Go track-by-track through The World Is Not Round’s new album ‘Speechless’

Music duo The World Is Not Round offer a track breakdown of their sprawling new album Speechless. 

Sometimes an album is so transfixing that it warrants a closer look. Such is the case for Speechless, the expansive new album from duo The World Is Not Round.

Across ten stellar tracks, the Filipino-Australian musicians offer their dazzling take on 2000s/10s indie music, with staggering results. 

The World Is Not Round

Below, we caught up with the duo for a track-by-track guide through Speechless, from songs that “required three years to perfect” to tracks that “feel like flying in the clouds.”

Catch the full track breakdown below, and scroll down to listen to The World Is Not Round’s new album Speechless


The album opens with an upbeat track that delves into a profound sense of disconnection and internal struggle. This song, which required three years to perfect and sets the tone for the entire album – an emotional rollercoaster.


This song delves into the theme of placing unwarranted trust in others and exposing one’s vulnerability.

It explores the emotional repercussions of being shaped and manipulated, urging a liberation from the stifling influence of an individual capable of dictating and distorting how others perceive you.

What I Used To Be

The title speaks for itself. This song feels like flying in the clouds, but soon comes crashing down and confronted by repercussions of the terrible choices being made in the past.

I used to think of the saying, “tomorrow’s me will solve tomorrow’s problems”, but these days I guess it’s “tomorrow’s problems can be avoided by today’s me”. If only we can turn back time.

Impending Doom

The perfect connection to the previous track. They say “loneliness is the playground of the devil” and that playground gave birth to Impending Doom.

It’s like a salad for misery and paranoia during life’s toughest moments. I remember writing this song and having suicidal thoughts. It was beautiful and dark at the same time.

Things I Can’t Change

The slowest most ballad-y song in the album. Another one of those “the title speaks for itself”. It was a mellow Wednesday afternoon, I came home from the chaos of work and sat down sipping on cranberry juice on my balcony.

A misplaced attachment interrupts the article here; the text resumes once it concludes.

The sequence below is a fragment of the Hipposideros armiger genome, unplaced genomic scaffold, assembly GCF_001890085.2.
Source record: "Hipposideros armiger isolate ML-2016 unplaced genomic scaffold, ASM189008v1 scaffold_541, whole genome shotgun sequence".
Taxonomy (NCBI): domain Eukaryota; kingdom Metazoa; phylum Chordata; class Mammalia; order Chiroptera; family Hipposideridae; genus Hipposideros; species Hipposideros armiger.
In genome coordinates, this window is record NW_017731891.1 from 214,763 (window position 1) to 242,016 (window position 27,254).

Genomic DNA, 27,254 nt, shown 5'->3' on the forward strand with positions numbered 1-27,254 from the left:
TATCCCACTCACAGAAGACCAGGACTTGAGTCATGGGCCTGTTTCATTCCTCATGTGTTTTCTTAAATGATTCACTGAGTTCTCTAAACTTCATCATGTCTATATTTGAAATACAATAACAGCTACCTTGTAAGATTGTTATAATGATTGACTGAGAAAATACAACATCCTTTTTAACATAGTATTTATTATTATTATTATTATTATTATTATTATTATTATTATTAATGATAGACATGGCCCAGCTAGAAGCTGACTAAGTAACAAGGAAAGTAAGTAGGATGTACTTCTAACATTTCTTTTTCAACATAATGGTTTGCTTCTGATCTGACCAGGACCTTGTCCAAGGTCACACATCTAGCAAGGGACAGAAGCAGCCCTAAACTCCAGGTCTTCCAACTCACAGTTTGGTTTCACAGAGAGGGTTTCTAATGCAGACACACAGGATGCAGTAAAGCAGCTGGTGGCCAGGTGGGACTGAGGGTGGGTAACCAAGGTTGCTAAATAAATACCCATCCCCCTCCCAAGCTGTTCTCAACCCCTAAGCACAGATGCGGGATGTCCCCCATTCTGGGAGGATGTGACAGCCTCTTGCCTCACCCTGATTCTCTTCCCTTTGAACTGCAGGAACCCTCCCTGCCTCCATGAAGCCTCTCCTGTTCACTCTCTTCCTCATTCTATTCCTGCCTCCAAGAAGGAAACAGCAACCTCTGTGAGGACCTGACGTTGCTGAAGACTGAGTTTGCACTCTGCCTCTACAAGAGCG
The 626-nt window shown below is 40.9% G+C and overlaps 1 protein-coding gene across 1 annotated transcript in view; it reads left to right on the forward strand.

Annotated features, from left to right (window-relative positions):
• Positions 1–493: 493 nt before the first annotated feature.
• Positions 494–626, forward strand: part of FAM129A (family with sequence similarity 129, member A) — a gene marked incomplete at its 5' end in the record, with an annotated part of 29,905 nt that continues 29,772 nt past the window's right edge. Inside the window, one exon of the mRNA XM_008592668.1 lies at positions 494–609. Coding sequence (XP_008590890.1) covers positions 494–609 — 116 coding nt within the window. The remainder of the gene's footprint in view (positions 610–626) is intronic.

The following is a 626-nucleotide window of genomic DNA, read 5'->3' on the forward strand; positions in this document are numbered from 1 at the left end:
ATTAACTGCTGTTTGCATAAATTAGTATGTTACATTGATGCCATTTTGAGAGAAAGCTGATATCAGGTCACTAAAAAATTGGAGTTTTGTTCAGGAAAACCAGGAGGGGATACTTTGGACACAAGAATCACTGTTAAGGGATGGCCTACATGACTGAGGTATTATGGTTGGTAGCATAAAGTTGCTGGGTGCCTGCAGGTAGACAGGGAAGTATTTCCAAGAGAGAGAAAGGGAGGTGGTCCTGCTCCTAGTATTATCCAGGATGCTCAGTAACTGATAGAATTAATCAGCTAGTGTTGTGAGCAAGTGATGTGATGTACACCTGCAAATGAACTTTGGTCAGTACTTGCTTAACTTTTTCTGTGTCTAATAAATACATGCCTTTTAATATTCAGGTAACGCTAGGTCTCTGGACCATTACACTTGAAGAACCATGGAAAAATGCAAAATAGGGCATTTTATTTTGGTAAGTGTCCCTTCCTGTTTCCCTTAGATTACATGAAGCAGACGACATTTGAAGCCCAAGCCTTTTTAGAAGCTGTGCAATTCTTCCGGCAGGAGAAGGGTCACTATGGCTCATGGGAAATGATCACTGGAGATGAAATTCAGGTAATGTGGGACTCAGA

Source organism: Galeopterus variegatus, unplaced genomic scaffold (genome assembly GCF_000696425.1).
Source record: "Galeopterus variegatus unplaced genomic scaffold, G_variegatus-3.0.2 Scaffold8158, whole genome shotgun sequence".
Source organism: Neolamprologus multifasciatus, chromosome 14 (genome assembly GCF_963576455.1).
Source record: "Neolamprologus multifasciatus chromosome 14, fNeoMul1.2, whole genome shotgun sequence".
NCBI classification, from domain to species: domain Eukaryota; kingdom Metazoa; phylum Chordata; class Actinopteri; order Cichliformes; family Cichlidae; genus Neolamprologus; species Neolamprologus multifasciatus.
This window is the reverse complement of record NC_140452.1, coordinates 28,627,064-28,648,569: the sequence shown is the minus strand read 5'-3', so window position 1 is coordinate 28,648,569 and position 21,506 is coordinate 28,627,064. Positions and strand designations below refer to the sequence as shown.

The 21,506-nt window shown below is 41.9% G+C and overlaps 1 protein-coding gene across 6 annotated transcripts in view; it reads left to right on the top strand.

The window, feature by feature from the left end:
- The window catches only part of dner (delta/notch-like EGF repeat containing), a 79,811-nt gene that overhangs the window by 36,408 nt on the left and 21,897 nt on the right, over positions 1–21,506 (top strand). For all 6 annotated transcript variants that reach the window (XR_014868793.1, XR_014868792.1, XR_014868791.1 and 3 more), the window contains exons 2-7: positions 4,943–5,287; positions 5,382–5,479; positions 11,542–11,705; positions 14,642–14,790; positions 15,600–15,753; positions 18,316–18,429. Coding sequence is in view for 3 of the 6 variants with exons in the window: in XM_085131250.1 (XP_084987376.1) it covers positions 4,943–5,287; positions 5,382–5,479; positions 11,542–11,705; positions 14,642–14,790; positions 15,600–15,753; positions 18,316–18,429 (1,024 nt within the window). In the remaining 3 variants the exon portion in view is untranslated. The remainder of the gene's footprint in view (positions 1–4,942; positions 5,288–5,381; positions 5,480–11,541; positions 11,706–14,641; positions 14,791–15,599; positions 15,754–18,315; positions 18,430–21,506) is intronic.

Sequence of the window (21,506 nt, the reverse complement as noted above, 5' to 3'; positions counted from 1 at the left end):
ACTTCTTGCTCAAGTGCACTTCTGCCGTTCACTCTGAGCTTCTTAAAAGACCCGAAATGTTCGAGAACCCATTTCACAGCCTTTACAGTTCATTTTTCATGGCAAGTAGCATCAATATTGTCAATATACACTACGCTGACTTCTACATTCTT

Suddenly the following words hit me: There is no such thing as control. I then grabbed my notebook and started writing the whole song.

Mind Eraser

You could tell this song is about the dangers of alcohol but it also says something about being in too deep with everything you’re going through that you sometimes forget where you are in your life.

Shibuya Incident

Japan’s culture of not being emotionally open resonates with me a lot.

It’s that feeling of you want to speak out what you feel, but you’re being shunned by others as they perceive you as “weird” or they’re just too busy thinking about themselves and not interested in you.

There’s also that feeling where I blamed myself with all the crappy things that were happening all at once. Shibuya is a place where lots of people, things, and emotions converge and we felt it perfectly describes the emotions going through this song.


There was this period where I had the same dream every night. It wasn’t a bad dream, but I kept remembering it every time I am leaning my head on the window of the train commuting to work.

These were really fascinating moments because the melody of the chorus is always playing in my head whenever I kept remembering the same dream. Lo and behold, I turned it into a song.

Crispy Fried Chicken

My first year of moving to Sydney was a struggle of missing home and missing my loved ones. At the same time, I also wanted to meet other artists and musos in the area to gaze into what Sydney’s music scene is.

Joined a band a year after and started writing songs with my mates. Every time we write the skeleton of the songs, I would always say, “It’s not Golden Brown yet”.

I guess it’s how I appreciate great food and also birthed the anthem of deciding to leave something or someone after trying to think about it too much. These decisions are hard.


The hardest song to write. I spent 52 revisions trying to come up with a way on how to convey the emotions of “Fraud”. It’s basically what Imposter Syndrome is in one song.

After spending four years and a half writing this whole album, I stumbled upon the notion of “who am I to write a whole album?”

It was that time where I started to question myself why am I making music after a whirlwind of experiences I had over the past five years.

The song is supposed to be the first track of the album, but we then decided to put it at the end so that you get a plethora of emotions from track one to track nine and then ending it with “Dafuq?”.

It’s like dipping your head, staring into the abyss and by the time you pull it back out, you say: “What the fuck?”, and end up speechless.